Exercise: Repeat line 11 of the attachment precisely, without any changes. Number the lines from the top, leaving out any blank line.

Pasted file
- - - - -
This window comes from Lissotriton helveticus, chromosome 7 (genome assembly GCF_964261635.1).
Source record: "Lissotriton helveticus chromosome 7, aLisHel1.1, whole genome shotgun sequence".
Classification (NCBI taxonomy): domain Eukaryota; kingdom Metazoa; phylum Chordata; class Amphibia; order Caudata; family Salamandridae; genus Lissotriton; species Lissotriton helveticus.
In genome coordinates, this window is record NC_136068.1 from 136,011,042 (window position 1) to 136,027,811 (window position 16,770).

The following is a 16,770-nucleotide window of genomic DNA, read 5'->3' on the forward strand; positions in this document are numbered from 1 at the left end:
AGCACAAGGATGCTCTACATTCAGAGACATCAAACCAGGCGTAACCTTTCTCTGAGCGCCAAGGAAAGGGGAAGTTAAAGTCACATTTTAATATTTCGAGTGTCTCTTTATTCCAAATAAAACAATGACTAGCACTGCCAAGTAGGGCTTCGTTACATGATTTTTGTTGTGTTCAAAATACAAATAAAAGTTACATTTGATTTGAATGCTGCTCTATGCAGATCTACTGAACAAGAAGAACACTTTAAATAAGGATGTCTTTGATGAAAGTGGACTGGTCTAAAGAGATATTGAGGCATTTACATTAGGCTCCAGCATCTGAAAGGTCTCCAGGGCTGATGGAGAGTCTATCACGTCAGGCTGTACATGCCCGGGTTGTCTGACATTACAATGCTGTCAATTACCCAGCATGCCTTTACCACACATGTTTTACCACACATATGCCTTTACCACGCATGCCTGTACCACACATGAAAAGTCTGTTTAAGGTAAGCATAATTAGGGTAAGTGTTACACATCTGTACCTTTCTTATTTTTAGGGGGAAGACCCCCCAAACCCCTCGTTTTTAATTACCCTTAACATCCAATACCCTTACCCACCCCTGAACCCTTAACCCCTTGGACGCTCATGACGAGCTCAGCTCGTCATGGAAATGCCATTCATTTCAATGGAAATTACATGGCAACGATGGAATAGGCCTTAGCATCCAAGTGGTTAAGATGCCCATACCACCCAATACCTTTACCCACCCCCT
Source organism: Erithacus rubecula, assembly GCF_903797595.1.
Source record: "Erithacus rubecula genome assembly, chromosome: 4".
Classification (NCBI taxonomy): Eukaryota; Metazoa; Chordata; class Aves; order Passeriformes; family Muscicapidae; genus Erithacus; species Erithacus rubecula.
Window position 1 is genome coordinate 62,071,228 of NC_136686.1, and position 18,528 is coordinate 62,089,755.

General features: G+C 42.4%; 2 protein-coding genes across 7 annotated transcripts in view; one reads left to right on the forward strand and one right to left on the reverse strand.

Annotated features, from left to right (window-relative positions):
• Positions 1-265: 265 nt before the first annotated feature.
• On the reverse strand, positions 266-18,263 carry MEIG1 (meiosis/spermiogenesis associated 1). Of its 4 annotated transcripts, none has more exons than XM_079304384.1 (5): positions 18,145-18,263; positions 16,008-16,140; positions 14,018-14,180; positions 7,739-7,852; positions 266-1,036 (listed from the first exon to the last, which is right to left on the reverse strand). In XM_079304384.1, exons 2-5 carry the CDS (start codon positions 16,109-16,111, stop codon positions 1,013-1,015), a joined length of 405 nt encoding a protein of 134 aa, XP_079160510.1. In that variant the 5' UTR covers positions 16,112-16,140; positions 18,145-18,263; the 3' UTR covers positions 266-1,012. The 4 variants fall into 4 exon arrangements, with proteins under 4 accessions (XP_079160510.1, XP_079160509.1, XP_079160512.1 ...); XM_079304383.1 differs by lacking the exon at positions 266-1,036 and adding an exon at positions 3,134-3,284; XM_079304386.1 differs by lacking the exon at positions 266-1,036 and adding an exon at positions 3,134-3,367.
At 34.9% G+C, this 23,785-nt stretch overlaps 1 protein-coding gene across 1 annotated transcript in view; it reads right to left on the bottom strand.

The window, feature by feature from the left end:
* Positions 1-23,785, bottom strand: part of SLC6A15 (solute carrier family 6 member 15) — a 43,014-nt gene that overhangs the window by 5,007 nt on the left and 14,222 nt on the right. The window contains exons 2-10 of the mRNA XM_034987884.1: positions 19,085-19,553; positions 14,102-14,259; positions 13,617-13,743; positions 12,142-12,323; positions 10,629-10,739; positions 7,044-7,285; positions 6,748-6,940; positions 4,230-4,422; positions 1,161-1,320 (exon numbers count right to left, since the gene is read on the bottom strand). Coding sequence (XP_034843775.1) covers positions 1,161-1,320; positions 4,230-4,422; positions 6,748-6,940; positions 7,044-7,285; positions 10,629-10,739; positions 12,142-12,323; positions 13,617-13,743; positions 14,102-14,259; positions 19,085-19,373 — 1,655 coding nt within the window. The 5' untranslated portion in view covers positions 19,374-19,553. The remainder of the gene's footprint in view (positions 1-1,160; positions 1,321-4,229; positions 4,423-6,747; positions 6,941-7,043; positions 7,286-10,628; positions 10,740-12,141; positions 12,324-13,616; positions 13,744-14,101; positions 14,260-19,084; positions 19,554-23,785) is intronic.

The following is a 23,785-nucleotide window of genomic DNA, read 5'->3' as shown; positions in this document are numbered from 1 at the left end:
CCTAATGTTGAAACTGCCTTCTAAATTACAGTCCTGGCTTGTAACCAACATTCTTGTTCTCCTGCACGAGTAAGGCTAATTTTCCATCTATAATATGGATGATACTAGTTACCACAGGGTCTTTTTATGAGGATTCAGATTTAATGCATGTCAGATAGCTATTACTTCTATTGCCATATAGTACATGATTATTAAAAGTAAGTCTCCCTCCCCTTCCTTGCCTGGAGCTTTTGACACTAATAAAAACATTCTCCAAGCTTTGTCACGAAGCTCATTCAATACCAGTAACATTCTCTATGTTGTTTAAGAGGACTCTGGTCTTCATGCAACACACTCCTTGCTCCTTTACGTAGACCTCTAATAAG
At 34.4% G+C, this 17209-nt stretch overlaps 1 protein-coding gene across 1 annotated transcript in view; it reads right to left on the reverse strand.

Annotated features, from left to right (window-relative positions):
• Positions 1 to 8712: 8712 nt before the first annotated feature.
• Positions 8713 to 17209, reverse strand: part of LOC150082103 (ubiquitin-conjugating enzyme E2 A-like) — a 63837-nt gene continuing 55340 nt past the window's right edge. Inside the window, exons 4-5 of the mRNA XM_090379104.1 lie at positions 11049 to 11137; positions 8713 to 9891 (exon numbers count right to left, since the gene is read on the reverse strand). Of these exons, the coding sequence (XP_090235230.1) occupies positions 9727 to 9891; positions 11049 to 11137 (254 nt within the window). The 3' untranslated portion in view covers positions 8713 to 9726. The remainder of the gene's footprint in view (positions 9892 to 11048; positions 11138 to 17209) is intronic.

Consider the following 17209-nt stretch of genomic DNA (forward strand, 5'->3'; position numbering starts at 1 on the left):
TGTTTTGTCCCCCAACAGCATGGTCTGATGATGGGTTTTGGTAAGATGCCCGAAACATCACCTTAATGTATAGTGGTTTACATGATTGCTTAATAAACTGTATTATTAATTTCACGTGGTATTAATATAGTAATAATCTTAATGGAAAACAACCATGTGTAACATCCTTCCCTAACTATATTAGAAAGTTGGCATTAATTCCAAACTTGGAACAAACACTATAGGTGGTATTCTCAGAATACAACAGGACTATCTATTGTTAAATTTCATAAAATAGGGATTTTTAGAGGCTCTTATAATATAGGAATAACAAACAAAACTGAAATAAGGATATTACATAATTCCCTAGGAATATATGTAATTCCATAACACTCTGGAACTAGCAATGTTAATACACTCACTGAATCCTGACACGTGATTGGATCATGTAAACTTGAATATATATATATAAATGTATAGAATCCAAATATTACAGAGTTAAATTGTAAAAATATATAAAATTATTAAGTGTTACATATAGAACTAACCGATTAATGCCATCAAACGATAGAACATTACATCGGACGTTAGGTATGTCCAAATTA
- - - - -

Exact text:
General features: G+C 42.4%; 2 protein-coding genes across 7 annotated transcripts in view; one reads left to right on the forward strand and one right to left on the reverse strand.